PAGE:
In the lobby of the new building on the University of Minnesota’s St. Paul campus, small, honey-colored hexagons protrude from the standalone centerpiece, which draws your eyes in like an abstract, frozen honey flow. Made in Portugal, it acts as an informal divider between the lobby and the offices; it lets curiosity guide you around its corner. Bee memorabilia lines the shelves in the wall, and West African beehives decorate the visiting space, thankfully lacking bees.
Bee Squad Program Director Dr. Becky Masterman led the tour of the new facility beginning with a brief history of the Bee Lab. The lab goes all the way back to 1913, when it was called “The Division of Bee Culture.” State-funded bonds covered two-thirds of the $6.45 million laboratory built by Alliance. The new facility brings together all the crucial parts for the Bee Lab into one building—a functional honeycomb, so to speak.
She led the tour group outdoors to the pollinator garden. Each part of the garden plays a crucial role for the bees. The trees planted on the edges provide resin for the insects, which is used in the formation of the honeycomb cells. The stone sculpture created by Craig David has the capacity and functionality to be a house for stem-nesting bees. Next on tour were the research labs.
The Bee Lab is composed of two labs–the honey bee and the native, or wild, labs. One of the projects that the honey bee lab is focused on is hygienic behavior and bee breeding. In this study, the long-term goal is to reduce the amount of pesticides and antibiotics used in hives.
Currently, pesticides are used in many places to control parasitic mite populations, and antibiotics are used to control diseases. Hygienic bees can remove infected bees from a colony before the mites spread to other worker bees. The focus currently for the project is to help beekeepers select for this trait. A project being conducted in the wild bee lab involves restoration ecology. They are studying the colony formation of bees in restored prairie habitats.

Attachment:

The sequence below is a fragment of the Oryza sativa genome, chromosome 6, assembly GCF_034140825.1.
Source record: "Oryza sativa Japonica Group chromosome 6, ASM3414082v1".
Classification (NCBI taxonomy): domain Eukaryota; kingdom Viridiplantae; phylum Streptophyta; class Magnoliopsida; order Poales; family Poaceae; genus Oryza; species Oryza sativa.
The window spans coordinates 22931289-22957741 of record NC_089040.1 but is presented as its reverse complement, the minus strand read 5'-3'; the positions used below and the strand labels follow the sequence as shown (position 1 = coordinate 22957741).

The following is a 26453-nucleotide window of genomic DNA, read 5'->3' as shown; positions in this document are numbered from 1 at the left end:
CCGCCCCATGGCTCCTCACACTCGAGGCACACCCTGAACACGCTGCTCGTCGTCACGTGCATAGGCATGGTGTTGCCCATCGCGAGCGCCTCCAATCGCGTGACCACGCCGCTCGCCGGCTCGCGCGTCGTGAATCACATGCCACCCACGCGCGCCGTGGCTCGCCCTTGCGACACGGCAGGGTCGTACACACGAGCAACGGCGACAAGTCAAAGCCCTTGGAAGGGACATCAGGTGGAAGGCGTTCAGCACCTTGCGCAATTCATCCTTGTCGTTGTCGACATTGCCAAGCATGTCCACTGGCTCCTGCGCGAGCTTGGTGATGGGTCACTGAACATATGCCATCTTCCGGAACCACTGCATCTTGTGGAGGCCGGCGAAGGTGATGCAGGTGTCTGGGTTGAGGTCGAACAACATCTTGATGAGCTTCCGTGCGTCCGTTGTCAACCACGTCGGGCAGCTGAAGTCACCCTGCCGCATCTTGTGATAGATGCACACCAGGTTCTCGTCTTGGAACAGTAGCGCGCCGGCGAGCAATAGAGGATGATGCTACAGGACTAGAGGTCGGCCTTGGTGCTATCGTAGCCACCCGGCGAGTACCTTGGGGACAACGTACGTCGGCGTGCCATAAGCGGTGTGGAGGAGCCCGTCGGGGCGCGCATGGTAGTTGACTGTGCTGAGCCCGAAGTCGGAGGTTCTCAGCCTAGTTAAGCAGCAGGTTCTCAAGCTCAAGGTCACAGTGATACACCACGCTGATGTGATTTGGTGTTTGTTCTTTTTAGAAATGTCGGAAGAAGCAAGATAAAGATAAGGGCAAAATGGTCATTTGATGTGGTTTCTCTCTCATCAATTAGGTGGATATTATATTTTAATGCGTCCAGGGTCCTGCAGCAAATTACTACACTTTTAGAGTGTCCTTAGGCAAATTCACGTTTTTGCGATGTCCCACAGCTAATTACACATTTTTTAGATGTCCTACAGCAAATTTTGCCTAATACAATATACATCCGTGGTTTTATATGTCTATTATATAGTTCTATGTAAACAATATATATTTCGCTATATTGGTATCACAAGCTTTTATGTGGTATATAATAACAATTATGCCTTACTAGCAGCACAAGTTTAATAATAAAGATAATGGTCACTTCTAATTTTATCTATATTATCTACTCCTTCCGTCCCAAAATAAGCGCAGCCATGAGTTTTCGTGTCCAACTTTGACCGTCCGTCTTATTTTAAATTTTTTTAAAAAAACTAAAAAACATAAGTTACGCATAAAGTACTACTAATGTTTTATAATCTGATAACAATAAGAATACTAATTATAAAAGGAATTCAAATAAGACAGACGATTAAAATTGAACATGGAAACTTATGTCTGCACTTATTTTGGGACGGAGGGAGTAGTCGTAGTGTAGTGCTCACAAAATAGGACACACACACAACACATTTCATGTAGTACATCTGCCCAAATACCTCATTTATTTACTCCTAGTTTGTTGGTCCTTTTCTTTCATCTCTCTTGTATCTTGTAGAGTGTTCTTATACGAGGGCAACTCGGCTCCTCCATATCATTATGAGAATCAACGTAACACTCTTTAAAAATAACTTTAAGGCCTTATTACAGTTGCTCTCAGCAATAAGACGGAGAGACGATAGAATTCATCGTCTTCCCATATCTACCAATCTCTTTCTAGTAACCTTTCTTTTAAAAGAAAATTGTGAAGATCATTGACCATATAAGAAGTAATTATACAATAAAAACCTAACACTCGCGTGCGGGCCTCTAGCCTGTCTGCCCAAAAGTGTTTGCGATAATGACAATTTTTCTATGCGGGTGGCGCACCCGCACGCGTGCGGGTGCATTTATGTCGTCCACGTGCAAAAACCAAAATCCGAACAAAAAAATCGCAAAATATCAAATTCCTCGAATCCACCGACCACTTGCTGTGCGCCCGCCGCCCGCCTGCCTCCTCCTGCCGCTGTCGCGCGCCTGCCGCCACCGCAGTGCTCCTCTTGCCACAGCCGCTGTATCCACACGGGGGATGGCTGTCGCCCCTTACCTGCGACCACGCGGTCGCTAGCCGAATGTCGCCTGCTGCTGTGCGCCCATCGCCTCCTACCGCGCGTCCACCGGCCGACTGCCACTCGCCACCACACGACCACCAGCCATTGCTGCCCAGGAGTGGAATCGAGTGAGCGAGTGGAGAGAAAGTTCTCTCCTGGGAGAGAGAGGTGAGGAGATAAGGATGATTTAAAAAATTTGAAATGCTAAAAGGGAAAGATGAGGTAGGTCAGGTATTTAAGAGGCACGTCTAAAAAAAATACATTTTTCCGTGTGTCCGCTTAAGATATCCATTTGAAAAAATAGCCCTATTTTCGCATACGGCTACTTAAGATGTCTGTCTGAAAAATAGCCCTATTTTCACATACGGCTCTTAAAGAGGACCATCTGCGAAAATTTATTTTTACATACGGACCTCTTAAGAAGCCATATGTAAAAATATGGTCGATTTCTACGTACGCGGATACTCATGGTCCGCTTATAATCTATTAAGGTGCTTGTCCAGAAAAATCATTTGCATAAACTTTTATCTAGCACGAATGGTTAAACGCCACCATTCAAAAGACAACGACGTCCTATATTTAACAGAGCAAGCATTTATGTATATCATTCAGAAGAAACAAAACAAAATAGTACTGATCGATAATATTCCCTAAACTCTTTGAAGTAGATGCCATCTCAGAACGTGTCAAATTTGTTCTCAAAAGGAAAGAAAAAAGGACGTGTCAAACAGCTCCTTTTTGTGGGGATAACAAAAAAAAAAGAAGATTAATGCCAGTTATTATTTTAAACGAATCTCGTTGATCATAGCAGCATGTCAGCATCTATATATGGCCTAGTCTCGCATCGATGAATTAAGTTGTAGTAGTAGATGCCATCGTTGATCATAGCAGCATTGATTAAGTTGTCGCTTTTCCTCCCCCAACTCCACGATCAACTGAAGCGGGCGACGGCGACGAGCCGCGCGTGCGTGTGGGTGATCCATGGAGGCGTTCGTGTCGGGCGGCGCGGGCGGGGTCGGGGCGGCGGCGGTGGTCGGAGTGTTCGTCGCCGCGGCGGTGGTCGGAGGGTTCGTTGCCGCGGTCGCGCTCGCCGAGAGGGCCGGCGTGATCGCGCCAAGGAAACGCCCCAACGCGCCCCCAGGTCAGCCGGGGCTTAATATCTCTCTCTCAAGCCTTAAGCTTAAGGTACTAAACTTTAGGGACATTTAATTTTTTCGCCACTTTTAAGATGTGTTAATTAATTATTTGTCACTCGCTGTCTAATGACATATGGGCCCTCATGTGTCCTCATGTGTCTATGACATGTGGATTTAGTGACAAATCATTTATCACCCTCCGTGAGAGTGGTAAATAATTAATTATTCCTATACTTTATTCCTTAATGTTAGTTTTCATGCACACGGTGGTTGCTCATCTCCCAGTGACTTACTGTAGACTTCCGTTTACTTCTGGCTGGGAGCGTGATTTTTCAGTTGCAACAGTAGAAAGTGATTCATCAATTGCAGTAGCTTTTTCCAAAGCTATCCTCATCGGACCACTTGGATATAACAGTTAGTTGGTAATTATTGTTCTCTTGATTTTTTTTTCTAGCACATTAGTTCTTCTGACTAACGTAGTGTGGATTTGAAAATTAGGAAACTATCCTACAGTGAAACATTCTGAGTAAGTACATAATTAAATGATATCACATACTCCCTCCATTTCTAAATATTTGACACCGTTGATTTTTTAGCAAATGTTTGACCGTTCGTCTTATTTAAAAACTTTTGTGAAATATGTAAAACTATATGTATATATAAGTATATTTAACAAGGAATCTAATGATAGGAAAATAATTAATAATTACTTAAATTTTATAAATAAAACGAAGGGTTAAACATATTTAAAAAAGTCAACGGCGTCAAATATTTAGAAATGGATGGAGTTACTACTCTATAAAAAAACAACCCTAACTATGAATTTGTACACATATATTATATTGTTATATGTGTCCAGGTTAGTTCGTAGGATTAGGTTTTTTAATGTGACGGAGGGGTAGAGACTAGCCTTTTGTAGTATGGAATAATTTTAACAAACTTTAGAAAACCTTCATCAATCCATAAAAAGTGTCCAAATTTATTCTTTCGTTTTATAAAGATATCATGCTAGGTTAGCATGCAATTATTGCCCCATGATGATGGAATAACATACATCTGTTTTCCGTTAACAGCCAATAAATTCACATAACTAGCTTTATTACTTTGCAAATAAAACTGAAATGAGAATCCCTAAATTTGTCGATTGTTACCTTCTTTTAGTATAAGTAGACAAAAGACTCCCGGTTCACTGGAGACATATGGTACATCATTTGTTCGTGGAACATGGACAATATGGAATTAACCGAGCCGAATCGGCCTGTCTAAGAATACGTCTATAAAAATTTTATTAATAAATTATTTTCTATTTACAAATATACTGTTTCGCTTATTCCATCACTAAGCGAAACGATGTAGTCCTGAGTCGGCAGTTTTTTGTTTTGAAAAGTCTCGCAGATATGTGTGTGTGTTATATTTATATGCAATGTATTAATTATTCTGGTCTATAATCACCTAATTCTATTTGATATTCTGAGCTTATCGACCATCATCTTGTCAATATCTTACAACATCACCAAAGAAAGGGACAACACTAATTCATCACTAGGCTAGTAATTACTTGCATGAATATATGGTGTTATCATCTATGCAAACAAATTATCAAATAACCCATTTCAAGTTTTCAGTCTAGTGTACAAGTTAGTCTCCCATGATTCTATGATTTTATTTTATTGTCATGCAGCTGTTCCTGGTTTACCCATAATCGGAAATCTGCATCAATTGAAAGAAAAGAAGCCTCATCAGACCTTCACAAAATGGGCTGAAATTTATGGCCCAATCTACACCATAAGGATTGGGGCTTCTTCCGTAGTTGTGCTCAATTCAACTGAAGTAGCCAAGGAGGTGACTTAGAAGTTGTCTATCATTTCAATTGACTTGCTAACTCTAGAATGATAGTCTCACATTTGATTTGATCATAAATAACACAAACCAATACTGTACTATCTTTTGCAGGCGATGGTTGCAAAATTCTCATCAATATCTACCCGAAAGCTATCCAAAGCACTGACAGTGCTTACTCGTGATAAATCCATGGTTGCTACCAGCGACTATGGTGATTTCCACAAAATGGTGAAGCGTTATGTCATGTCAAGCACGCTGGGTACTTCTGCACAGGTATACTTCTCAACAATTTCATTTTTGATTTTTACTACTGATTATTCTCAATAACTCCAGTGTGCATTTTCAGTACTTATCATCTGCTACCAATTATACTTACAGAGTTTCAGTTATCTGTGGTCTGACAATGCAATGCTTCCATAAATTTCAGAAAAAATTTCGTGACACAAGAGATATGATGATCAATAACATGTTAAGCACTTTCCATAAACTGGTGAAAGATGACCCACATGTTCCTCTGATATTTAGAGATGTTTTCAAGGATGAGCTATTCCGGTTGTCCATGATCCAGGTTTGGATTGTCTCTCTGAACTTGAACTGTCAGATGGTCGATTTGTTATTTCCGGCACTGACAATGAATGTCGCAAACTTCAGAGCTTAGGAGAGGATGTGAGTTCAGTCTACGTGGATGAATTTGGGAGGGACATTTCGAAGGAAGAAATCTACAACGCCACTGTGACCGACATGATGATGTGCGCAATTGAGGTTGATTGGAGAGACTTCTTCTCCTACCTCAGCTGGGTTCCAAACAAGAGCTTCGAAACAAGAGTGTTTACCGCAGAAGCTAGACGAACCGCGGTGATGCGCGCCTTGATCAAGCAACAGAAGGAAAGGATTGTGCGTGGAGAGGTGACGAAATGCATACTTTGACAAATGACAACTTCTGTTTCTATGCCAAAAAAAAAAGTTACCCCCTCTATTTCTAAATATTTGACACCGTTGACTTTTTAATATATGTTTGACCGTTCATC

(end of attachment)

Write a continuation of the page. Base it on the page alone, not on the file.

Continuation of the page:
Masterman explained the differences between honeybees and native bees. There are 420 species of native bees, and most are solitary. Honeybees, on the other hand, are not native, but are instead, managed. Both types are crucial to the environment—the wild type being efficient pollinators of some native plants, and honeybees, as we all know, are the primary type used for honey production. Minnesota ranks fifth in honey bee production, and in the U.S. overall, there are 2.6 million colonies. Bees are on the decline, endangering crops we depend on such as almonds, avocados, coffee and squash.
Everything in the labs has its place. Systematic and organized, there is space left for free thinking and space for collaboration.
At the back of the building are the bee boxes. Some of the bee boxes house European honey bees. These bees are relatively adapted to the cold through the use of thermoregulating. According to Masterman, the middle of a bee cluster can be as much as 70 degrees Fahrenheit. However, the bees only warm themselves up, not the boxes, “like penguins,” she said.
Masterman and the other researchers showed their zeal for working with bees during the tour. Cathy Shaw, a beekeeper visiting from Rochester, MN, said that her favorite part about beekeeping is “everything. You never know what’s going to happen.”
Dr. Masterman expects that the bee lab will grow collaboratively, and is hoping that since the lab is more integrated into the St. Paul campus, more undergraduates will engage with the lab. Currently, the lab offers one tour a month, but they are planning to increase it to two tours per month. The Bee Lab is “paid for by the people, so we want to give them access,” Masterman said.